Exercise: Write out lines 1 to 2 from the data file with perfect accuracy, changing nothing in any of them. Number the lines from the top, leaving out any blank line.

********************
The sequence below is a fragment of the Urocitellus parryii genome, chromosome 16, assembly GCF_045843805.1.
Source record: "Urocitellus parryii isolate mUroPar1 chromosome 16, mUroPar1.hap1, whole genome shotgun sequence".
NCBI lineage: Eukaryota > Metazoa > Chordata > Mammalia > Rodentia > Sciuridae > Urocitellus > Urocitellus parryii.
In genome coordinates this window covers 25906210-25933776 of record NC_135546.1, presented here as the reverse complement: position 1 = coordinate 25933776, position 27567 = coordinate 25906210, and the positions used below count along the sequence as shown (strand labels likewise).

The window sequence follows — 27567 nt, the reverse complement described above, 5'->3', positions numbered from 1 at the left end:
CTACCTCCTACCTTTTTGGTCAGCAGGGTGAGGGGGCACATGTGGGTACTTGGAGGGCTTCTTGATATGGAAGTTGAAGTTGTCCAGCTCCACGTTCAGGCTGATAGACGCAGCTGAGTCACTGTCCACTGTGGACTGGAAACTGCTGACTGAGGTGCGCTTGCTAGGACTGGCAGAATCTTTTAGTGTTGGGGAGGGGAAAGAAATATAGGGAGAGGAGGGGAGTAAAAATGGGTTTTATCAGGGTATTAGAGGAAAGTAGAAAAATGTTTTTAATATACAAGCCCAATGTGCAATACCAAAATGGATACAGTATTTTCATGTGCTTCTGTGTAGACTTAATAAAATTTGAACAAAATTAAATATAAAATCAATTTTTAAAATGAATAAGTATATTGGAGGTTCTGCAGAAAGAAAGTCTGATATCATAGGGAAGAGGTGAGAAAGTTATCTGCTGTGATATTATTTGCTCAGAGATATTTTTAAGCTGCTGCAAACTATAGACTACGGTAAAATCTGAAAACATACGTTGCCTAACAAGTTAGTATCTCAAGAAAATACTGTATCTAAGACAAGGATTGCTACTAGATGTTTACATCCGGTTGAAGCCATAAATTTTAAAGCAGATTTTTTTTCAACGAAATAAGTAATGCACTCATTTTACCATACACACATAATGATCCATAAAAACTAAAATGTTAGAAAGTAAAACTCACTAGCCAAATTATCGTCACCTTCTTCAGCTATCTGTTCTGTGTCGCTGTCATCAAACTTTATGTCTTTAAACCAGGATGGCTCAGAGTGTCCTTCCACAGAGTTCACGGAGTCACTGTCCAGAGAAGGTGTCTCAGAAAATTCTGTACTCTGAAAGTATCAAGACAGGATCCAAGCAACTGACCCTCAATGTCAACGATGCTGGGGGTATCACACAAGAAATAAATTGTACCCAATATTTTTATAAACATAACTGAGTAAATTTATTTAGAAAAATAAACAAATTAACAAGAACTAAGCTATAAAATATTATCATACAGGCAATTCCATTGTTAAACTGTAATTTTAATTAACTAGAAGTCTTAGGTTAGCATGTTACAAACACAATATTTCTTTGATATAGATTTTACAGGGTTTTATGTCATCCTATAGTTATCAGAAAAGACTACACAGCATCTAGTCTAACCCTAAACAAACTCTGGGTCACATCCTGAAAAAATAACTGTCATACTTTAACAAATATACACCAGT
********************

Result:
The sequence below is a fragment of the Urocitellus parryii genome, chromosome 16, assembly GCF_045843805.1.
Source record: "Urocitellus parryii isolate mUroPar1 chromosome 16, mUroPar1.hap1, whole genome shotgun sequence".